In mid-July, UAA hosted a conference on airships—helium-filled blimps—as a potential addition to Alaska’s massive network of cargo transport.
This was the third year for the meet up. Agencies like NASA Ames Research Center and the University of Alaska participated, along with global companies developing airship prototypes. Brazil, Great Britain, Argentina and Russia were all represented, as well as the U.S. military and state and Alaska Native leaders.
The first image that popped into my head was dramatic 1937 footage of the Hindenburg exploding into flames over Lakehurst, New Jersey, killing 36 people and forever chilling an emerging airship market.
But in a weird “Back to the Future” way, proponents argue that updated versions of this early aviation technology might work for 21st century Alaska and other rural areas with underdeveloped infrastructure. How and why?
Transportation costs keep climbing
For perspective, I called the Alaska University Transportation Center (AUTC), the State of Alaska’s go-to resource for cold region transportation research. Their website is home to such granular reports as “warm mix asphalt for Alaska conditions” and “seismic performance of bridge foundations in liquefied ground with frozen crust.” These are pragmatic engineers firmly rooted in real-world transportation problems.
Rob Harper at AUTC pointed me to a new study the Center and UAA’s Institute for Social and Economic Research (ISER) partnered on, looking at the effect of higher transportation fuel prices. He called it a true eye-opener on the ever-rising cost of moving goods to and around Alaska. Every household and every business is affected. No one thinks fuel prices will magically go down again.
ISER economists have often looked at spiking heat and electricity costs, but this was a first on documenting higher transportation costs rippling through Alaska’s economy. In 2010, economist Ginny Fay and her study colleagues reported, Alaska’s per capita energy consumption tripled the national average.
Alaska fuel prices increased more than 25 percent between 2009 and 2010. Consumers responded by buying fewer cars and airplane tickets. They also paid higher prices for everything they did buy, from food to clothing.
Businesses paid more, too. Fay’s study lists the top 10 industries most hurt by higher fuel prices, including seafood, oil and gas, trucking, commercial and home construction, mining—basically, most of the state’s economic engines.
To capture impact, Fay highlighted our 2008 consumption habits, before the fuel spike. Had we continued at that rate, she showed that households would have paid $150 million more for gas and transportation. Alaska industries would have spent $500 million more.
Industries that use the most fuel are the hardest hit. In Alaska, that’s aviation, which, according to Fay, uses 90 percent of it.
The blimp option
Here’s where those slow, graceful dirigibles wedge their way back into our conversation. Being lighter than air thanks to nonflammable helium, and moving much slower than planes, they consume a lot less fuel. One research study done for the military in 2009 compared an hour of flight time in an F-16 ($8,000) to an hour of flight time in a dirigible (less than $500).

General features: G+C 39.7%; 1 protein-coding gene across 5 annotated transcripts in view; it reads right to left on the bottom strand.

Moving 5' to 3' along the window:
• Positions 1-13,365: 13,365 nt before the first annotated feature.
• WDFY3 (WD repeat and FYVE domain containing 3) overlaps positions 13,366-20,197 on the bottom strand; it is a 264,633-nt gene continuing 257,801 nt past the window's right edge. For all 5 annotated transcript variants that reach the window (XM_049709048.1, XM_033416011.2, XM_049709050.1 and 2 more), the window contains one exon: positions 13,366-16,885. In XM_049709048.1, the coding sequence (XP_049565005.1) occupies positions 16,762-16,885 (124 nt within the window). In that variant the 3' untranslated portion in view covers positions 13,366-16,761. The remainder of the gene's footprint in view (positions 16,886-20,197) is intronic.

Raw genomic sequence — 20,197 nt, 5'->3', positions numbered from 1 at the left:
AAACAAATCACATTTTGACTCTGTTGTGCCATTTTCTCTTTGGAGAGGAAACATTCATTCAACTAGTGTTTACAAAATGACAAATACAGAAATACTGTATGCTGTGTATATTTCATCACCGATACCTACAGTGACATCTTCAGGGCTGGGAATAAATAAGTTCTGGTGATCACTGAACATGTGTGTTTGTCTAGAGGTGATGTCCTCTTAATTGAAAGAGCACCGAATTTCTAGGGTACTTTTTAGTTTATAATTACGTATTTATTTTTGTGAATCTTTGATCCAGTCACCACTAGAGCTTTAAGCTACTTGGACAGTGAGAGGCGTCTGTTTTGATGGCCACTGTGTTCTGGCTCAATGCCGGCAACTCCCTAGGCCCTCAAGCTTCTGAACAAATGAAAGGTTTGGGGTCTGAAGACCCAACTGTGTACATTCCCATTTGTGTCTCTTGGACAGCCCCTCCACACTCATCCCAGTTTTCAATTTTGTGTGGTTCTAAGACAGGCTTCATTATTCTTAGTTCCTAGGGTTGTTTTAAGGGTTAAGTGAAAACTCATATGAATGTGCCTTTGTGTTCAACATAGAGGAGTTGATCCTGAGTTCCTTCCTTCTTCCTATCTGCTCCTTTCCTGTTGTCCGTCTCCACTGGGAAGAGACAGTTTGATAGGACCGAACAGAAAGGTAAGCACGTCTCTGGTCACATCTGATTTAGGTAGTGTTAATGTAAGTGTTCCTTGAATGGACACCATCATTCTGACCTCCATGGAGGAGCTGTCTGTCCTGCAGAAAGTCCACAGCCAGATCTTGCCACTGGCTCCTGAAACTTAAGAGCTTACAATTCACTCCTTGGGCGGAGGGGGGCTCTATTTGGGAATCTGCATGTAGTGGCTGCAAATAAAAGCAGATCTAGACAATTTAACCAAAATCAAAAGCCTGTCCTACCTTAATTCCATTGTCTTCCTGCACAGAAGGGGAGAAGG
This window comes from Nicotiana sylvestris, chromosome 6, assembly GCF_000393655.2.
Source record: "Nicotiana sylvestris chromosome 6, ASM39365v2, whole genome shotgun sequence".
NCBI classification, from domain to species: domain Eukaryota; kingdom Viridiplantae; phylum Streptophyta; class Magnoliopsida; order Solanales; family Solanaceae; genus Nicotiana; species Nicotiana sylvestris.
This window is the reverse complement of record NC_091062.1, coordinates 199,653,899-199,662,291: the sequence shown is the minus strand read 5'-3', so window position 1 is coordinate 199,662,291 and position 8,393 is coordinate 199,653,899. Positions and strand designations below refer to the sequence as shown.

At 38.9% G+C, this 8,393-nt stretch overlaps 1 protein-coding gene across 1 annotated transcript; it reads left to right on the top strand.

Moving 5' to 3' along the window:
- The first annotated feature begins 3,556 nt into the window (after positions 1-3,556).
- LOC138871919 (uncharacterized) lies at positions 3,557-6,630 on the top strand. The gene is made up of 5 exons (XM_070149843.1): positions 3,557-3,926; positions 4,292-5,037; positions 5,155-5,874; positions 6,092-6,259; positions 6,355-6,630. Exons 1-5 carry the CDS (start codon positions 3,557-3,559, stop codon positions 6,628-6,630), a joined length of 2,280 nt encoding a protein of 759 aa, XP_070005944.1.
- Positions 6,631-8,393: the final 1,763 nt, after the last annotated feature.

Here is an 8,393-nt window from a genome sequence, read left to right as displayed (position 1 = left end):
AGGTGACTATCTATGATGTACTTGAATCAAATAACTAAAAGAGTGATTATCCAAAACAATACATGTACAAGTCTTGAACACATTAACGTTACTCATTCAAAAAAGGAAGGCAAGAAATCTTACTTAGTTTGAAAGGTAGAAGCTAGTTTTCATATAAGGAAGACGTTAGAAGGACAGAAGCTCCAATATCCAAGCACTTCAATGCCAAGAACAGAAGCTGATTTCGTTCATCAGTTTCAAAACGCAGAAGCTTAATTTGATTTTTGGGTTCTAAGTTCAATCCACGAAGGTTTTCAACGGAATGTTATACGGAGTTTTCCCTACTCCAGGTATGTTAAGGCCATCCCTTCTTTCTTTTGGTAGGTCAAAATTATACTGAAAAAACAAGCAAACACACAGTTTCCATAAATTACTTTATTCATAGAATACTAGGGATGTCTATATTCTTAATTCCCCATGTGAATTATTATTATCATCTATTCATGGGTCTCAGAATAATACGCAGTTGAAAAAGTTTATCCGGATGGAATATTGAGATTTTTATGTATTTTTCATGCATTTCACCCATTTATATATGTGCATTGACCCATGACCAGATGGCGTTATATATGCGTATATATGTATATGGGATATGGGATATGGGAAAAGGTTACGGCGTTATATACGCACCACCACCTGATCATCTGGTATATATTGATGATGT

Traditional air cargo is the most expensive way to move freight on a fuel cost per ton-mile basis. Fay’s analysis showed rail is cheapest, followed by trucks, then barge, marine ships and ferries. But Alaska only has 500 miles of rail. Our ships and barges often leave the state less than full, raising the cost per ton-mile. And we only have two roads, one north and one south. Most of Alaska is nowhere near a road or a coastline. So we’re back to air cargo.
Besides lower operating costs, cargo-carrying blimps are attractive because:
- they don’t need airports, just a clearing
- they could “island hop” among villages
- they could bring in fuel when it’s cheapest or after freeze up
On the other hand, putting a blimp into service is pricey. They range in cost from $30-$50 million, apiece.
Alaska’s aging air cargo fleet
Billy Connor heads up AUTC and has studied Alaska transportation issues for more than 30 years.
“Are you in the airship camp?” I asked.
“I am,” he answered slowly; the technology is solid and vastly improved. “But what we need to do is stand back and prove the economics. My advanced degrees are all in project management and engineering. You have to ask: Does this make economic sense?”
Connor says his gut tells him airships will pencil out, once Alaskans analyze what they need moved and to where. But first, some brave player has to take the leap.
Those who would benefit the most, remote communities, don’t have resources to take the risk. Air cargo carriers working on slim profit margins also fear the risk. Airship manufacturers need assurance they have a market before they can jump.
Connor supports a public-private partnership to spread that risk—and any profit—from putting an airship in service over Alaska.
One other fact matters here, Connor said: Alaska’s air carrier fleet will age out in another decade. New restrictions prevent Lockheed from building any more of the classic air cargo workhorses, C-140s, for civilian use.
“They’ve got 10 years to figure it out,” Connor said of the air cargo carriers. “That’s one reason they’re so interested.”